and went through another open area and into a still fully intact stretch of tube where we got our first glimpse of how tall it is – at least 40 to 50 feet at its center. Much bigger than all but one we visited at Lava Beds National Monument and also much taller than some others I’ve traversed in far eastern Oregon.
We could see a spot of light at the back of this section of the tube and going toward that light brought us into a not-as-tall, but wider, stretch of tube with a big chunk missing from its roof. Judging from what’s online, this is one of the most photographed parts of this tube.
We followed the use trail along the bottom of the tube through another open collapsed section filled with winter-dormant plants and shrubs, to the mouth of the longest unlit section of the northwest (main) branch of the tube,
and started into it. Accounts of how far in you can go vary but the Forest Service says that it’s safe to go in 1,200 feet or so before the tube pinches out in another roof collapse. While we had headlamps with us, we decided to stop here mainly because wandering along an uneven floor in the near-dark didn’t appeal. We also didn’t have breathing masks. The motes in the sunbeams and the back-scatter we got when using the flash revealed that the air was filled with extremely fine dust (some of which is likely finely ground bird poop) – the very kind of particle you DO NOT want to inhale. So we decided to surface for sunshine and fresh air!
Up top, there’s a reasonably evident use trail that allows you to make a loop back to the trailhead through the juniper forest,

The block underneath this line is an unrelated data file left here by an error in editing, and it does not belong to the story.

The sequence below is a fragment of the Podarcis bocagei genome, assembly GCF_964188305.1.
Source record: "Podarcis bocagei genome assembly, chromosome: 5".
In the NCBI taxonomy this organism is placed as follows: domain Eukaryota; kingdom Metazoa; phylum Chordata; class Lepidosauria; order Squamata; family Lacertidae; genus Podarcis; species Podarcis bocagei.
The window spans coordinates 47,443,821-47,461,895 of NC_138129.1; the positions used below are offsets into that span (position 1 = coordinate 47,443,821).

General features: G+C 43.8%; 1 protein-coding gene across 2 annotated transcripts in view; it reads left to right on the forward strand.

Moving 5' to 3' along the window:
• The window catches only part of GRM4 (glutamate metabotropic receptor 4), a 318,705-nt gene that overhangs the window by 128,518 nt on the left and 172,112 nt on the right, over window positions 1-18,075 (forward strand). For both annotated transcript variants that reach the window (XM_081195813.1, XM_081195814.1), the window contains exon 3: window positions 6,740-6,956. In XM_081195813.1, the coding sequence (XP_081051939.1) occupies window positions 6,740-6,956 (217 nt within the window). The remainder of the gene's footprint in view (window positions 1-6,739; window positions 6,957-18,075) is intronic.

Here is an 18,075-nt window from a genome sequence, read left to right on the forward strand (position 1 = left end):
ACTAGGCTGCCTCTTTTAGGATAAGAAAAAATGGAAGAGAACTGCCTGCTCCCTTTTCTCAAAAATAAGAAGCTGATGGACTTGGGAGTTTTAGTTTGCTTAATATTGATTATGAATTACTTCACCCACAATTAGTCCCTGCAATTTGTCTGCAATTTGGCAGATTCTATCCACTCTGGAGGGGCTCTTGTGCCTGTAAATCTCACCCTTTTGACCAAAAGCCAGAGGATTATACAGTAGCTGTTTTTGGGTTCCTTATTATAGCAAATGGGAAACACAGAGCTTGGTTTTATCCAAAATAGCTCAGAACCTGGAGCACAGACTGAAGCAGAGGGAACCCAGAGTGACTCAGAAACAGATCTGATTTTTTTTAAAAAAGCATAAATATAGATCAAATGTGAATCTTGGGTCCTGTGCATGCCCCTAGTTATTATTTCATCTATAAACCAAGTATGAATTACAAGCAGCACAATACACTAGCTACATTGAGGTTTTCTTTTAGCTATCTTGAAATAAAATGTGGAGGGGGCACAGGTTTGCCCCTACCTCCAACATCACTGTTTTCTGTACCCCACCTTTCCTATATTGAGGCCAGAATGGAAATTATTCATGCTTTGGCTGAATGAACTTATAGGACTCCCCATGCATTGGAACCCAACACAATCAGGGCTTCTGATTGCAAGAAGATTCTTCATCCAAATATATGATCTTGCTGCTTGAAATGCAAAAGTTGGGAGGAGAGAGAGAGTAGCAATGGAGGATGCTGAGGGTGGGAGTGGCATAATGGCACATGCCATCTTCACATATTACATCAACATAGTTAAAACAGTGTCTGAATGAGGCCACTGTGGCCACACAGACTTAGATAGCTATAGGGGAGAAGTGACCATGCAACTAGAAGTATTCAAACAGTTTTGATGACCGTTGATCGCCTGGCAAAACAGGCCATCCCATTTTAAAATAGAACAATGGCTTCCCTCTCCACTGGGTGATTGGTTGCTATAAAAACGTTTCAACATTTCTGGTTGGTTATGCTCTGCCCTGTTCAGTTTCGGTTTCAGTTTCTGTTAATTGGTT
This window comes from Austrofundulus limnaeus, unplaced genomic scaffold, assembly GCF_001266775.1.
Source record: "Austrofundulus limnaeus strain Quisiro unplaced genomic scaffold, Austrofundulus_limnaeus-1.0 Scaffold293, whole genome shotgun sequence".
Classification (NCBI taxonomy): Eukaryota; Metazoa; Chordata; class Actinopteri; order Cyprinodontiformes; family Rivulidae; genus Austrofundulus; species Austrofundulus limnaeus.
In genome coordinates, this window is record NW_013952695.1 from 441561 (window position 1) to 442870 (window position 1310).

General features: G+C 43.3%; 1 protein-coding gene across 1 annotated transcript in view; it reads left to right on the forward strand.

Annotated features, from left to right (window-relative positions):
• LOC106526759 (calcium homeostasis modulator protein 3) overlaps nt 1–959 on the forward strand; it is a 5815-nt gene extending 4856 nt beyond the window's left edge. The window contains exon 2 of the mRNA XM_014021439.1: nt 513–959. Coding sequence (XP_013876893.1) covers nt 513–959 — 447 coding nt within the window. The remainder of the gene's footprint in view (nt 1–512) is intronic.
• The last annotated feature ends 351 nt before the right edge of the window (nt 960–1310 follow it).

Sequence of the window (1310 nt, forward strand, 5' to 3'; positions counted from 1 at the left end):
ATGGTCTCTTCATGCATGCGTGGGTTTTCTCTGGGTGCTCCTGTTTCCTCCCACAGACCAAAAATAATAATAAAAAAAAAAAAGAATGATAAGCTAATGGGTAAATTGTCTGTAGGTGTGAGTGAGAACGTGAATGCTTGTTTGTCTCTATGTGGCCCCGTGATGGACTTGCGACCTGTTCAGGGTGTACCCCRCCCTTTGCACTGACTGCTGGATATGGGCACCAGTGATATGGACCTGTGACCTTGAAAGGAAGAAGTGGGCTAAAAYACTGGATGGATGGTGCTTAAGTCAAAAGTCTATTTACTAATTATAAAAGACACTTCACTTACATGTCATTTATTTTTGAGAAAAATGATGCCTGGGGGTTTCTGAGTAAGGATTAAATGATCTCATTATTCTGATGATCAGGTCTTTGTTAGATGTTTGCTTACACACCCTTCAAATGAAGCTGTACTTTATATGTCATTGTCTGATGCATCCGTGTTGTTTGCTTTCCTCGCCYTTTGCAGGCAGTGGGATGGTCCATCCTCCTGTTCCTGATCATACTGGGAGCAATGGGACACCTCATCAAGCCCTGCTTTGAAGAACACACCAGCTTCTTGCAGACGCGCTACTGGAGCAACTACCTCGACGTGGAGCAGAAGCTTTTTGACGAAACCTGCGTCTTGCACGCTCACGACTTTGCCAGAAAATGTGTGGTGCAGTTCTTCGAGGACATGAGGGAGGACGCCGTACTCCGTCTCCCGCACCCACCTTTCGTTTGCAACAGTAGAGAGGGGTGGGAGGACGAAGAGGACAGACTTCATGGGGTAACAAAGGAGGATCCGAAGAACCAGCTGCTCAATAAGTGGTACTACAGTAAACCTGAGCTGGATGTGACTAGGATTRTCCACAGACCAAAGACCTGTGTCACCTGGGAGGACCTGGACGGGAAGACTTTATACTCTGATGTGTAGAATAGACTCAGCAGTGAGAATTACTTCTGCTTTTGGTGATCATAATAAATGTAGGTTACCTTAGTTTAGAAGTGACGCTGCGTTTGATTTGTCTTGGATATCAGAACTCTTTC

with views of Sheep Rock and The Whaleback to the southeast,
and Mount Eddy and the Scott Mountains to the west.
One reason we were out here was because this is high desert country, and thus drier than our usual haunts just a little further north. Yet if we looked down into the microclimates formed behind rocks or deep under some of the trees and shrubs, we could find small colonies of moss and mushrooms (this season’s signature “plant”).
From Pluto’s Cave, we drove back to A12, then south to Highway 97, and a short ways west along that to the trailhead for Haystack (1,269 feet). We parked at what we thought was the trailhead – a large area on the north side of Highway 97 – only to discover later that we’d stopped too soon. The road to the summit actually starts at a green ranch gate about 500 feet further west. No worries, we found an opening in the deer fence and went a short ways cross-country to connect with the old road.
We followed this road for several hundred feet to a junction and turned left there (northwest) to start our climb up.
From this old road, we had a nice view due east to Yellow Butte – another fun hike similar to Haystack – and the hills beyond.
On Haystack’s basically flat top, we found a summit register (which now contains a rare VanMarmot business card),
and a benchmark, but weren’t sure if there was supposed to be a geocache here too.
From the top, we had that same view to the west, only now we were high enough to just make out the snowy Trinity Alps.
And, of course, Mount Shasta filled the horizon to the south – showing what looked like less snow than you’d expect for this time of year (but the storm currently blowing through here today ought to fix that).
After failing to find a local lunch spot in Weed, we settled for a regional chain diner in Yreka, and then headed back over into the gloom on the north side of the Siskiyou Crest. Not much of a hiking day (3 miles total, with only 300 feet of elevation gain) but the cave/tube was an excellent experience and the fully sunny view from Haystack was just what we needed to refresh our spirits going into more of Winter’s gloom!BACK TO BLOG POSTS